The Days of Tax-Free Internet Shopping May Soon Be Over

On Monday, the House introduced a new bill that would require online retailers to collect taxes from buyers in remote states.
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Lauren Indvik
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On Monday, the House introduced a new bill that would require online retailers to collect taxes from buyers in remote states.
A new remote sales tax bill promises to level the playing field between brick-and-mortar stores and e-commerce companies like Amazon. Photo: David Ryder/Getty Images

A new remote sales tax bill promises to level the playing field between brick-and-mortar stores and e-commerce companies like Amazon. Photo: David Ryder/Getty Images

Tax-free online shopping may soon be a thing of the past. On Monday, Rep. Jason Chaffetz of Utah and Rep. Steve Womack of Arkansas introduced the Remote Transaction Parity Act, a bill that would require online retailers to collect sales and use taxes from buyers in remote states, even if those retailers don't have a physical presence there. 

Sound familiar? It is. Since sales tax was first adopted in the 1930s, states, retailers and lawmakers have disputed whether out-of-state businesses — from mail-order catalog businesses to e-commerce players — should be exempt from state sales and use taxes. The issue came before the Supreme Court in 1992, when the State of North Dakota filed a lawsuit against Quill Corporation, an office supplies company then based in Delaware, claiming it was required to collect use tax for North Dakota for licensing software to residents there. The court ruled in Quill's favor, stating that only companies with a "significant physical presence" or "nexus" in a state would be required to collect sales and use taxes there.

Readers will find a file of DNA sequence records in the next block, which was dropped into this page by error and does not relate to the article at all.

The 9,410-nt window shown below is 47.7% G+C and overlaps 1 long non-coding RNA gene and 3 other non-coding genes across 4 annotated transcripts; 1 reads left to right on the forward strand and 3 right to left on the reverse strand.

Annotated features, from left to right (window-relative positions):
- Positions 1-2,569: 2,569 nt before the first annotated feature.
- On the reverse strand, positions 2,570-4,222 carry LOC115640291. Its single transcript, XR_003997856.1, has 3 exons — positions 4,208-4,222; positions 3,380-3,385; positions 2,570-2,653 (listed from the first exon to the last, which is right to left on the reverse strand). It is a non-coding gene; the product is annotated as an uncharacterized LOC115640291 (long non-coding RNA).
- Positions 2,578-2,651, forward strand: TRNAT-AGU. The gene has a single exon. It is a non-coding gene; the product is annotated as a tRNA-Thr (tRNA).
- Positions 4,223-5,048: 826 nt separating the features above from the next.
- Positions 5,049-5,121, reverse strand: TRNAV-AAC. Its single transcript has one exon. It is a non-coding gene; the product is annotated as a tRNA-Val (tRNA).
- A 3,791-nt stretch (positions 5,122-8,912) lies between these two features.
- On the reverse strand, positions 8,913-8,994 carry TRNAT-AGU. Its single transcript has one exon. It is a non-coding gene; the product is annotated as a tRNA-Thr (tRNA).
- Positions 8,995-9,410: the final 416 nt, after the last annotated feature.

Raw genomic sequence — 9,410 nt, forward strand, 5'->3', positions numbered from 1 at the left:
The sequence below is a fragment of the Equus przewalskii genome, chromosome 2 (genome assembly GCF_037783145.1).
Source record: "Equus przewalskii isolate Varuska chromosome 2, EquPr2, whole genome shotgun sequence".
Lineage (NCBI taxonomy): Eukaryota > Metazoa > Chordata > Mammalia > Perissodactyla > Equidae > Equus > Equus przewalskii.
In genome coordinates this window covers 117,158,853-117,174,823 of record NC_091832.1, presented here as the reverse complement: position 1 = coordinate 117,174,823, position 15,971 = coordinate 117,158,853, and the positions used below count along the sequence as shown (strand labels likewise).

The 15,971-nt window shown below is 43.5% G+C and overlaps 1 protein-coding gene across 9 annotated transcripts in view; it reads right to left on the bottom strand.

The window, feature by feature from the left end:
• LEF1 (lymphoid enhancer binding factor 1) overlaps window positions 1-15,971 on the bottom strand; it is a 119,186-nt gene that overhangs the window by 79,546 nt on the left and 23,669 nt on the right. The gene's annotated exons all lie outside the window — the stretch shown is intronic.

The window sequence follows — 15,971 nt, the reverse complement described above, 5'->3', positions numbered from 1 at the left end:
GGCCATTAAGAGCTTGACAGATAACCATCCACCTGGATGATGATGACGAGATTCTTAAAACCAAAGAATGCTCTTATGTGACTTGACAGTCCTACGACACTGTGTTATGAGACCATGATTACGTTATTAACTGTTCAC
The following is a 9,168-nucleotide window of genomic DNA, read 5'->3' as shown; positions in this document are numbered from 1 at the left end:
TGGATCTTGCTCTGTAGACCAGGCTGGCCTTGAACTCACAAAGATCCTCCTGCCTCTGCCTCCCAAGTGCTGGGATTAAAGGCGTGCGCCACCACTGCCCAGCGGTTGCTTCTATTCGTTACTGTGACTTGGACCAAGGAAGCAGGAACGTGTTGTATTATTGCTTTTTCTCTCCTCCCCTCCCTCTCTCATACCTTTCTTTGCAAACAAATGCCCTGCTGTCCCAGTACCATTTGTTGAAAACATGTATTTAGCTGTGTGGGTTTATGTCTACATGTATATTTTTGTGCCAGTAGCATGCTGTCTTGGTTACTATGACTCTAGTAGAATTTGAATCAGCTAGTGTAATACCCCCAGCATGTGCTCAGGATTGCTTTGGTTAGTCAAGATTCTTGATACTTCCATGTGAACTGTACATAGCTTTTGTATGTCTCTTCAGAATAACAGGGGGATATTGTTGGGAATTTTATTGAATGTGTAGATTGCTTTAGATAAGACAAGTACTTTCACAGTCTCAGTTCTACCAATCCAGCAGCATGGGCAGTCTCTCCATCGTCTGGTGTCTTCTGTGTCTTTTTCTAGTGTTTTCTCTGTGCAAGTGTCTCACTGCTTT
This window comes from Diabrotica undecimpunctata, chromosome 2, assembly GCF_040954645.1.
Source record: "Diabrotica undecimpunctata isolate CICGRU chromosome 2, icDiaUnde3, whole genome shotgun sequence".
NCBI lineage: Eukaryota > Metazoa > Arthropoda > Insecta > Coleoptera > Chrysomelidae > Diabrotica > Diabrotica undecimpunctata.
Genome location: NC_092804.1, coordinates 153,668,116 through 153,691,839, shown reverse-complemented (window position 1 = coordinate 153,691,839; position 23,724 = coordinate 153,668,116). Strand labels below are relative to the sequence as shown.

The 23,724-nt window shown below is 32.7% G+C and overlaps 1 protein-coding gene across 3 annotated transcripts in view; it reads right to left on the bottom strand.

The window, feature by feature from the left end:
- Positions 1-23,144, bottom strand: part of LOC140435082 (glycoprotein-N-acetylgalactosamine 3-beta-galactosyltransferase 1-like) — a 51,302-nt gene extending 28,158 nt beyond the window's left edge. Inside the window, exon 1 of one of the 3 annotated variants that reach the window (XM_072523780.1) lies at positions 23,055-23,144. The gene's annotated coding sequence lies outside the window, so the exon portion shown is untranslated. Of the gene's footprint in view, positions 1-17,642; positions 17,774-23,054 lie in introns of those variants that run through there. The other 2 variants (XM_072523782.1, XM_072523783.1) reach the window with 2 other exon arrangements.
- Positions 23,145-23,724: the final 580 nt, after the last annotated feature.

It's that ruling that has allowed e-commerce sites to go for so long without collecting state sales tax, except from shoppers located in their own states. But as e-commerce business has grown, eating away marketshare from brick-and-mortar retailers who do pay sales tax, and threatening the 45 states (and the District of Columbia) that depend on sales tax for revenue, lawmakers and lobbyists have sought to introduce new legislation that would enable states to collect sales and use taxes from online retailers, even those without a physical presence in their states. (Companies like Amazon have been particular targets, exploiting what some call a "loophole" in the ruling by contracting local affiliates, thereby allowing them to have a physical presence in a state without having to collect sales tax there. Many states have passed new laws so that they can now collect sales tax from those retailers. Today, Amazon collects sales tax in 25 states, for example.)

In 2013, it seemed that Internet sales tax was about to become a reality. A very similar bill to the Remote Transaction Parity Act, called the Marketplace Fairness Act, was introduced to both the House and the Senate on Feb. 14, 2013. The bill passed in the House on May 6, but stalled in the last session of Congress. (Womack, who helped introduce the new bill on Monday, was a prominent supporter of the Marketplace Fairness Act.)

The new bill should give the movement new momentum, and both the National Retail Federation and the International Council of Shopping Centers have come out in support of it. Critics of the bill say compliance will be unfairly costly and complicated, requiring retailers based in one state to collect sales tax for 45 states, all of which have their own complex tax codes and timelines. Businesses with annual revenues of less than $10 million will be exempt from the law for the first year; business with annual revenues of less than $5 million will be exempt for two years; and $1 million businesses will be exempt for three. Notably, mail-order catalog businesses without an Internet presence will not be required to collect remote sales tax.

While the bill, if passed, will no doubt impose costs and complications on online retailers, it's not likely to stem the industry's growth in a significant way.